Journey with ‘moody’ Salmonella
We start a new series on scientists and their teams to understand not just a specific success, such as a product or publication, but how the team works on a problem, who they are and how they have dedicatedly kept the ship on course.
Salmonella—a bacterium, the same strain of which produces different diseases in different hosts, and closely related serotypes behave in starkly varied manners.
For example, Salmomella typhi is the culprit behind the life-threatening typhoid fever rampant in Africa, Asia and South America.
However, another serotype, Salmonella typhimurium, produces self-limiting localised gastroenteritis with infection restricted to the gut.
Again, the symptoms characterising the intrusion of the serotype into the body of mice starkly differ from those seen in the human body.
In mice, Salmonella typhimurium leads to a systemic disease that is analogous to human typhoid while S. typhi does not establish successful infection.
Vaccines developed against S. typhi have not resulted in lasting defence against this pathogen.
The reasons remain largely elusive. The unique behaviour of this pathogen intrigued Ayub Qadri and his team at the National Institute of Immunology (NII), New Delhi.
The Hybridoma Lab headed by Qadri has been probing the reasons for different clinical outcomes produced by these two closely related Salmonella serotypes and the mechanisms by which pathogenic Salmonella modulates the hosts’ immune defences in order to establish systemic infection.
Their aim is to understand interactions of the immune system with these closely related Salmonella serotypes, which could provide guidelines for designing a more effective vaccine – one of the areas of interest for us at the DBT and other agencies.
The Hybridoma Lab’s latest discovery is that T cells, which are primarily involved in adaptive immunity, might also contribute to innate immune responses.
Their findings also suggest that innate immune responses during microbial infections may be regulated by host lipids.
This is an important finding, and we are all keenly awaiting their further work on how these lipids may be participating in modulating innate immunity.
However, this was not a one off find. I would like to run you through the team’s relentless probe into the behaviour of Salmonella serotypes and their long journey to understand the tricky interplay between this pathogen and the host.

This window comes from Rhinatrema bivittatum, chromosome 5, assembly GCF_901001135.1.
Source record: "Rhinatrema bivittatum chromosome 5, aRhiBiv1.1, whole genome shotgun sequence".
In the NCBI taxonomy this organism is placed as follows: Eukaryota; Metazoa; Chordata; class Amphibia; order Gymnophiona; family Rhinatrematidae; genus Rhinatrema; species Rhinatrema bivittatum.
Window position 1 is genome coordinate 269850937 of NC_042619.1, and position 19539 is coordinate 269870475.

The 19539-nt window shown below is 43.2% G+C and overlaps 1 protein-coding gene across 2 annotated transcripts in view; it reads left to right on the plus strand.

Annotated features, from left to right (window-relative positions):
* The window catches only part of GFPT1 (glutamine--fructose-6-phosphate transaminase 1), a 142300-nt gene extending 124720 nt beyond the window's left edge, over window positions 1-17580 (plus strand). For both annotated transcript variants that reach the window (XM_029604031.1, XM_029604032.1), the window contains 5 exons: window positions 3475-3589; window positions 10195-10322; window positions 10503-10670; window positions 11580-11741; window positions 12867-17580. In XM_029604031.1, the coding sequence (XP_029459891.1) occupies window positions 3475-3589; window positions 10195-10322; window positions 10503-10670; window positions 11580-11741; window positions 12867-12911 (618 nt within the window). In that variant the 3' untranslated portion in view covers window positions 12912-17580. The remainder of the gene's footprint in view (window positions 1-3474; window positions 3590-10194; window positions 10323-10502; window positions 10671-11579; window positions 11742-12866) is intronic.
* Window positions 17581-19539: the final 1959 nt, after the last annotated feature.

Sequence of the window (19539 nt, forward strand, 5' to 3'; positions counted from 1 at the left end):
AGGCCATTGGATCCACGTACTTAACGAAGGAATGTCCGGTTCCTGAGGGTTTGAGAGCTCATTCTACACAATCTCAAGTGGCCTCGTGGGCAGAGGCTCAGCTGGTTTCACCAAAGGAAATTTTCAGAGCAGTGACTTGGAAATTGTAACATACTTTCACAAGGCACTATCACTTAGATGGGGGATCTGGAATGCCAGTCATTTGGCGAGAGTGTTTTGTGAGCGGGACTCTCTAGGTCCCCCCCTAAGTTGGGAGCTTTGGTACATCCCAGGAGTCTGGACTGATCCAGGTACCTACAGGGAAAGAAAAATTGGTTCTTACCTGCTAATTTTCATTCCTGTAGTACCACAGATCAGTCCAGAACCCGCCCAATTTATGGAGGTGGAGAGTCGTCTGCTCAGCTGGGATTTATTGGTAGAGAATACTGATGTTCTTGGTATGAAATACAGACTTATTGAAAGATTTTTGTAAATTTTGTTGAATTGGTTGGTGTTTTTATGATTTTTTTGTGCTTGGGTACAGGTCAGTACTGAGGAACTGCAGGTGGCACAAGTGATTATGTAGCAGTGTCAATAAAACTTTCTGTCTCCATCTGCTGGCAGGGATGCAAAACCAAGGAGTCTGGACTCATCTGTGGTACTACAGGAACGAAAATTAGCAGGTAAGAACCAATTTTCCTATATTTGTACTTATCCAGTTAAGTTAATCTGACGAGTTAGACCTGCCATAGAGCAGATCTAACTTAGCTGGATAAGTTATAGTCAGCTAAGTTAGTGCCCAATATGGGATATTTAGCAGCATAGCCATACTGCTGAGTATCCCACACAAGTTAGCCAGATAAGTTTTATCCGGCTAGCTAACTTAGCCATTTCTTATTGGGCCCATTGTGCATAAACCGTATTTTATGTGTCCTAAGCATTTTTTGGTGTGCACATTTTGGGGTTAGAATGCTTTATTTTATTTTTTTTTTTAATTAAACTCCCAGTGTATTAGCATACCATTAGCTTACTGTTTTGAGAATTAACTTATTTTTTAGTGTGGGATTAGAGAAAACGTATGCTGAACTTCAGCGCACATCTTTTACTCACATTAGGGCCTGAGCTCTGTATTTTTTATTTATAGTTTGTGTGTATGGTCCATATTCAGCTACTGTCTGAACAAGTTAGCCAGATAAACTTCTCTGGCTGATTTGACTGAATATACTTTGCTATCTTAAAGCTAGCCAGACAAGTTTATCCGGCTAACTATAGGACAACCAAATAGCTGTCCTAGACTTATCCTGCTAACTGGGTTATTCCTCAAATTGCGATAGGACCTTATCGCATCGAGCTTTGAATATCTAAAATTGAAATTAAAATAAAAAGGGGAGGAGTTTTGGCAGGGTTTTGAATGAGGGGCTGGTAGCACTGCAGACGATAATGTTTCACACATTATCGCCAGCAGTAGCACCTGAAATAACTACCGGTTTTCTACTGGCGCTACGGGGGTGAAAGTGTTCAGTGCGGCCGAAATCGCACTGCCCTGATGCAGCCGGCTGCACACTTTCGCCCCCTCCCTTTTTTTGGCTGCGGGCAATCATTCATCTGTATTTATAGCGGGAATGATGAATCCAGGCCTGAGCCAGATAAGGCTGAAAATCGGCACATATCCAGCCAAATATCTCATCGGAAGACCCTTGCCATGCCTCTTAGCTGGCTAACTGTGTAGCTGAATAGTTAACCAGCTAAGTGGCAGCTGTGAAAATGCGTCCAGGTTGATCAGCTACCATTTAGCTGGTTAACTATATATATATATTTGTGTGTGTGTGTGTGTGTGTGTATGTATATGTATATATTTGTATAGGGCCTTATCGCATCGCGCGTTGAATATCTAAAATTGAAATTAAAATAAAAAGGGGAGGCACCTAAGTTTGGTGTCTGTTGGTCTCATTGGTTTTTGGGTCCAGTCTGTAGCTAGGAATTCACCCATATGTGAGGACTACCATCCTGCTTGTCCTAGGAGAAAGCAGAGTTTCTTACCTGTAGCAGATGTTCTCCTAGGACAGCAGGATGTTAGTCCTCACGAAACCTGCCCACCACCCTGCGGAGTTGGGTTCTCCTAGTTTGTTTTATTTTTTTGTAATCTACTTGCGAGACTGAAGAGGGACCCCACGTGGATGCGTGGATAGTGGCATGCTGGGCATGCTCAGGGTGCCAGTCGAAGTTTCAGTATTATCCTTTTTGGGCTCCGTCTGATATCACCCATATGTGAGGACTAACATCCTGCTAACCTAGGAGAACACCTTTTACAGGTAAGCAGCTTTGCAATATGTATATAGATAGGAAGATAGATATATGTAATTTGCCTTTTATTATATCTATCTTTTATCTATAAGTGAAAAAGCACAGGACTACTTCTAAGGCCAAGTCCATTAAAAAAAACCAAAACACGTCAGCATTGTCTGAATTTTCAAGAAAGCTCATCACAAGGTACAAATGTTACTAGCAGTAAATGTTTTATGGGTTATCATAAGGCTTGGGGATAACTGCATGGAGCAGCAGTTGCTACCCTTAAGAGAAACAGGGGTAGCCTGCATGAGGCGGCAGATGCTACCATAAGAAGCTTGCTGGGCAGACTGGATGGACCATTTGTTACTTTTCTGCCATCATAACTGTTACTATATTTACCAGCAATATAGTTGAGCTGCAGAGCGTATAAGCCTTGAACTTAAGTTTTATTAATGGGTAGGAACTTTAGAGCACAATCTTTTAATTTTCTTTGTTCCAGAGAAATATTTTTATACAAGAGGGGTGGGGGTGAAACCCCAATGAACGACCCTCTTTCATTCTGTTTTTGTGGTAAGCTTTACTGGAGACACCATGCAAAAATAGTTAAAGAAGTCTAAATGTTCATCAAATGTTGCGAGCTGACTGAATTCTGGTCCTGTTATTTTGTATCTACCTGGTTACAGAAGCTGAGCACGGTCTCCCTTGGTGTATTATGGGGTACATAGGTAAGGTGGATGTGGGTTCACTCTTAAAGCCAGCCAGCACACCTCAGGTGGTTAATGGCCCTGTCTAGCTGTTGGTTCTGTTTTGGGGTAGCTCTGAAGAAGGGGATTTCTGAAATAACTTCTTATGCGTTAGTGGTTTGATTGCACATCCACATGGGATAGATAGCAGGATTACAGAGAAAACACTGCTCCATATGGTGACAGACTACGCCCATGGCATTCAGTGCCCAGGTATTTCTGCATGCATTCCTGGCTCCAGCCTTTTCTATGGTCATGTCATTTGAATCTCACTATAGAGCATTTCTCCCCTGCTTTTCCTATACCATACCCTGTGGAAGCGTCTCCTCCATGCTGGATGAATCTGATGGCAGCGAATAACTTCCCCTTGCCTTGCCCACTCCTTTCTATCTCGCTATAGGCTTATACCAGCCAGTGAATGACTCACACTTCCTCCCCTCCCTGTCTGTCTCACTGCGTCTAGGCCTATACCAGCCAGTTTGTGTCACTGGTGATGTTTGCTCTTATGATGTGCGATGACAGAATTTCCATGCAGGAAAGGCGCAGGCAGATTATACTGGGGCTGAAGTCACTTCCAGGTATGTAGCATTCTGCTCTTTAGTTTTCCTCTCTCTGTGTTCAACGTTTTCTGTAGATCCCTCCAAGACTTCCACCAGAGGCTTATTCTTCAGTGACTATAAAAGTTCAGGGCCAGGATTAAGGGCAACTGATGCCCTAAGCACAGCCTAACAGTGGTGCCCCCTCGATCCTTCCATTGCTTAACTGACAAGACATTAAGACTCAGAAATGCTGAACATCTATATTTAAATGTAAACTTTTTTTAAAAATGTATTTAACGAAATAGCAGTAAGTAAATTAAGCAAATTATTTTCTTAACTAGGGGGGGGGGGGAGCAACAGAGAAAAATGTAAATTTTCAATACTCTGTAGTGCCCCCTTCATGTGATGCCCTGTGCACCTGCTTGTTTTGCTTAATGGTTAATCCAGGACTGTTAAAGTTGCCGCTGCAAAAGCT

When Qadri started working on Salmonella typhi, any vaccine against this pathogen had not come to the market, and timely detection of the infection was very difficult.
Determined to improve this situation, he initiated an independent research programme to understand host-microbe interactions during infection by this pathogen.
In a significant finding in 2004, Qadri, with his student Amita Sharma, found that a protein called prohibitin might be engaged by S. typhi to modulate the immune system when this bacterium attacks the host (published in PNAS).
In another significant contribution a few years later, his group found that host cells produce a lipid that ‘tricks’ Salmonella into secreting flagellin ( a key bacterial molecule that generates inflammatory and innate immune responses) so that the bugs can be detected by the host sensor, triggering an immune response.
This novel finding of Ayub Qadri and Naeha Subramanium was published in Nature Immunology in 2006.
Following up on this work, Qadri’s team has now found that the ‘trick’ is detected by the bug soon after it is started and production of flagellin is stopped.
They are trying to understand the ‘trick’ so that the flagellin production can be prolonged.
In 2010, they registered another important find — that haemoglobin might be able to neutralise the anti-immune capability of Vi polysaccharide (outer coating of S. typhi responsible for its virulence; also Salmonella vaccine) and transform it into an immune activator.
They are now working on understanding how this pro-inflammatory capability of Vi might be contributing to the vaccine’s efficacy.
Led by an efficient captain, the members of his team are equally passionate. While Ajay Suresh Akhade is assessing the regulation of TLR responses, Farhat Parveen is trying to investigate the role of membrane prohibitin in cell signaling.
Sonia is probing deeper into the differences between S. typhi and S. typhimurium, and Jitender Yadav is restless to understand the modulation of the immune responses by pathogenic Salmonella.
The teams’ collective work will significantly contribute to understanding and exploiting the mechanisms of the immune system, using various tools of modern biology to pursue creative solutions to a broad range of health problems.
With inputs from science journalist Archita Bhatta